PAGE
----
Understating increases in sewage projected from increases in development and population density has the effect, in turn, of overstating the adequacy of downstream infrastructure to manage future sewage flows. A report that identifies deficiencies in and presents a plan for repair, replacement, or rehabilitation of that infrastructure is a mandatory component of the consent decree.

The information available to date also indicates that DPW may have used differing projections of future sewage flows – one for the consent decree report and the other to justify the construction of the Towson Run Relief Sewer. Mr. McCord and his group have raised legitimate questions as to whether DPW, which understated future sewage flows for purpose of the consent decree, used more current projections to justify construction of the Towson Run Relief Sewer. If so, was the inconsistency inadvertent or deliberate?

The Towson Run Relief Sewer was necessary to handle increased sewage from Towson Row and other planned development in Towson, including new construction at Towson University. DPW was under pressure to move forward with the Towson Run Relief Sewer. The relief sewer was an integral part of the “It’s Towson’s Time” vision of former county executive Kevin Kamenetz.

Mr. Kamenetz wanted to make Towson “a regional destination, even better than Bethesda, even better than Silver Spring.”  Such high-density development posed a challenge for DPW, already contending with failing wastewater infrastructure in the Jones Falls Sewershed.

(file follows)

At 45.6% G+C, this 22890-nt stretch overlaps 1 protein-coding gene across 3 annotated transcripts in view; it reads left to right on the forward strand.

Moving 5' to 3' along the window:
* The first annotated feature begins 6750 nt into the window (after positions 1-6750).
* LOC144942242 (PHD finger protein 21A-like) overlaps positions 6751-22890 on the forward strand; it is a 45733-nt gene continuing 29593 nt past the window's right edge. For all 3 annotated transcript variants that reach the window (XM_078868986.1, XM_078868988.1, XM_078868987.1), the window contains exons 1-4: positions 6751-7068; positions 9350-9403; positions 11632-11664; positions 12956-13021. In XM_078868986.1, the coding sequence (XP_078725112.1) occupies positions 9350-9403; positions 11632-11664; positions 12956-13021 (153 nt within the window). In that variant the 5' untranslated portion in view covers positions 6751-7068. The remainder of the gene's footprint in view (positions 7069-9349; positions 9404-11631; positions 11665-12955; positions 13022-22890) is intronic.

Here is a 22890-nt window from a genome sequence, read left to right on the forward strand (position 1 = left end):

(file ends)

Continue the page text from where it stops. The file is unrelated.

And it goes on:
MDE has a legal interest in enforcing the county’s compliance with the consent decree with EPA because it is a party to the decree. MDE also has regulatory responsibility for approving the triennial review of the county’s Water Supply and Sewerage Plan; the triennial review is MDE’s opportunity to ensure the adequacy of the county’s plan to manage its sewage system.

Mr. McCord and others, including members of Green Towson Alliance, met with MDE Secretary Ben Grumbles and members of his staff on May 25, 2018. Secretary Grumbles asked his staff at the meeting if he could delay approval of the county’s 2017 triennial review until he had a subsequent meeting with Mr. McCord and his group that also included DPW.